(American, 1749 - 1831)

Portrait of John Dunlap, Jr. (1786-1856)

Oil on canvas, 35 1/2 x 27 1/2 inches

James Peale was an American painter, best known for his miniature and still life paintings, and a younger brother of noted painter Charles Willson Peale. Over his long career he also produced history, landscape, still life subjects, and full-size portraits.    
 
Like many of the Peales, James enjoyed a long life and actively painted to the end. After failing eyesight caused him to leave miniature painting about 1812 he turned to large size portraits and then to landscapes and still lifes. His variety as an artist is extraordinary. A fine portraitist and one of the country’s best miniaturists, he was also an excellent landscapist a generation before the beginnings of the Hudson River School and one of the founders of the still life tradition in America. Peale died in Philadelphia on May 24, 1831.
 

Born in Philadelphia, John Dunlap, Jr. (1785-1856) was the son of renowned American printer John Dunlap, Sr.   Dunlap printed much of Pennsylvania’s colonial currency, but his most significant commission came in 1776, when he was asked to print the first broadside copies of the United States Declaration of Independence. He also printed the Journals of the Continental Congress for two years.

About the Artist

(American, 1749 - 1831)

James Peale was born in Chestertown, Maryland, and in 1762, at age 13, became a journeyman in the saddlery business of his brother, Charles Willson Peale. This was followed by an apprenticeship to a cabinetmaker in 1765. About 1769 James joined his brother’s painting studio as a frame maker, painting fitter, and general assistant.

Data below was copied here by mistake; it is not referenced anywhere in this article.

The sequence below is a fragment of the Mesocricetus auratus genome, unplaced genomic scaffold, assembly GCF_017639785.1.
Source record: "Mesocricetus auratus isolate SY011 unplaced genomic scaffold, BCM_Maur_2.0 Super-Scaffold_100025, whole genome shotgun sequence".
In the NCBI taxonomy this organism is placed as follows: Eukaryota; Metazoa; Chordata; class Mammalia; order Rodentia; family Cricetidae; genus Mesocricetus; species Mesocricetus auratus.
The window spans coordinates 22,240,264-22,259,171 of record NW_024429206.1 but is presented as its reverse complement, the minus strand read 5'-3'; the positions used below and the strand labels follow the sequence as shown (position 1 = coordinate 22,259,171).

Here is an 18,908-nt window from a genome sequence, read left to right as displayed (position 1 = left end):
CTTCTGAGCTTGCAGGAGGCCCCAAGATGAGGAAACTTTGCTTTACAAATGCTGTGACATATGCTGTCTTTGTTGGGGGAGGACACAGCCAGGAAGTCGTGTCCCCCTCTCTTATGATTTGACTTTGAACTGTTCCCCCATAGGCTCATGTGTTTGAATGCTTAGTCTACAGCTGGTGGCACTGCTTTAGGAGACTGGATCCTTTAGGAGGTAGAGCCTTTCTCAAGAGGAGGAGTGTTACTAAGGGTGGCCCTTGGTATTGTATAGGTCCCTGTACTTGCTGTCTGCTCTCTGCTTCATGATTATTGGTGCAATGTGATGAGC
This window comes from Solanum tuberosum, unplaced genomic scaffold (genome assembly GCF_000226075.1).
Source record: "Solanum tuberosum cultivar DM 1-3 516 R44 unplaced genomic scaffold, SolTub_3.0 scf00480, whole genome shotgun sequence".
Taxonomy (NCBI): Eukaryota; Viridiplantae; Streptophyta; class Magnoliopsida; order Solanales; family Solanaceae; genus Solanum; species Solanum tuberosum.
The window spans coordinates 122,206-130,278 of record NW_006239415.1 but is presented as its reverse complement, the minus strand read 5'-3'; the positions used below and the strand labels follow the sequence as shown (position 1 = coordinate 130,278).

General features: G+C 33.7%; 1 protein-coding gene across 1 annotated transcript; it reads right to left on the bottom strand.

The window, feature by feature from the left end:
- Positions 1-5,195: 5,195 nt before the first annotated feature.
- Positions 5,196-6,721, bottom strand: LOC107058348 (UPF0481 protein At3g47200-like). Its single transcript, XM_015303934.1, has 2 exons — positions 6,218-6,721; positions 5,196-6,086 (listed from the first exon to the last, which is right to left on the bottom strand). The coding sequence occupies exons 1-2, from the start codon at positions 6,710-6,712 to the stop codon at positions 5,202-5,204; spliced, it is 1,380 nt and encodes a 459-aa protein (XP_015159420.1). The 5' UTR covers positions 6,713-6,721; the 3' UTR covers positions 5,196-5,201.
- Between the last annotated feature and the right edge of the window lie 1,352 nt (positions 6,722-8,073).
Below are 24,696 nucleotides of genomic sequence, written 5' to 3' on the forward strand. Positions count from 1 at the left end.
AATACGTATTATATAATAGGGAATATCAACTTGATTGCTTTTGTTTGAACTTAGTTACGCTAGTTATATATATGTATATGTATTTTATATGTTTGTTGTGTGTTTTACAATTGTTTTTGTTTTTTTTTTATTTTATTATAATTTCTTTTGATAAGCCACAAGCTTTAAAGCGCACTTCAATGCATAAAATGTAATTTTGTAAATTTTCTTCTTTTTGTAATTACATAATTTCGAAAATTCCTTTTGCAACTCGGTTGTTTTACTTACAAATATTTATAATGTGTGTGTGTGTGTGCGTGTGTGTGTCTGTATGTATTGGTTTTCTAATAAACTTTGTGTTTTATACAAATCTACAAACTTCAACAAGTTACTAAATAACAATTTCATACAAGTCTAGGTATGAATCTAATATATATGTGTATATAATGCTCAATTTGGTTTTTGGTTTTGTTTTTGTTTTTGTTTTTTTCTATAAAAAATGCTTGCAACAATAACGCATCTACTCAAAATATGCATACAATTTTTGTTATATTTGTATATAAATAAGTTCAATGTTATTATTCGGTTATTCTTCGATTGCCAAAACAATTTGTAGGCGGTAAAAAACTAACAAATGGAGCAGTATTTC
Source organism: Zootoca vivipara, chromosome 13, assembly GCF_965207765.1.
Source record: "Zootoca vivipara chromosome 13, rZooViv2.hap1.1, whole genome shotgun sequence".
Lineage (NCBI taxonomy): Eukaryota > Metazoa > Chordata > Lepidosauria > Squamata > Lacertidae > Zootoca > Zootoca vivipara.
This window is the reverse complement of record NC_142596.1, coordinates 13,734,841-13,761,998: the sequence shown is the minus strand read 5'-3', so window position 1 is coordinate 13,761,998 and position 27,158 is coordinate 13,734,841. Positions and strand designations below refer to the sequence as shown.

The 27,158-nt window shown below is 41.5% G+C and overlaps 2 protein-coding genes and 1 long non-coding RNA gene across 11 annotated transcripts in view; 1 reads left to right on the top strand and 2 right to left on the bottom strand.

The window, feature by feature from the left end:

In a letter of 1771, Charles Willson records that his brother was painting by that date.¹ However, James’s early career was interrupted by the Revolutionary War, during which he quickly rose to first lieutenant in General William Smallwood's Maryland regiment. In 1778 he was promoted to captain, and although he resigned his commission the next year, he remained in the army a while longer, no doubt in response to special pleading from George Washington. After leaving the army, James moved to Philadelphia, where he lived with Charles Willson’s family until, in 1782, he married Mary C. Claypoole (1753-1829), sister of the artist James Claypoole (c. 1743-1800).

After the war, faced with difficulties in finding painting commissions, James benefitted from an arrangement (beginning in 1786) whereby he would specialize in painting portrait miniatures in watercolor on ivory while Charles Willson painted life-size portraits in oil. James would become known as one of the country’s best miniaturists.

James, like many members of the distinguished Peale family of artists, enjoyed a long life and actively painted to the end. The range of his output is extraordinary. Although he had also painted in oils even while specializing in miniatures, failing eyesight caused him to give up miniature painting entirely about 1810. A fine portraitist and one of the founders of the still-life tradition in America, he was also an excellent landscapist in the generation before the full-blown emergence of the Hudson River School. His legacy survived in his children, whom he taught to paint. One daughter, Anna Claypoole Peale (1791-1878), became one of the best miniaturists of her period; another daughter, Sarah Miriam Peale (1800-1885), is considered the first professional female artist the country produced.

NOTES
1. Charles Willson Peale to Benjamin West, Apr. 20, 1771, in The Selected Papers of Charles Willson Peale and His Family, ed. Lillian Miller et al., vol. 1, Charles Willson Peale: The Artist in Revolutionary America, 1735-1791 (New Haven, Conn.: Yale University Press, 1983), p. 95.

Adapted from an essay by Linda Crocker Simmons

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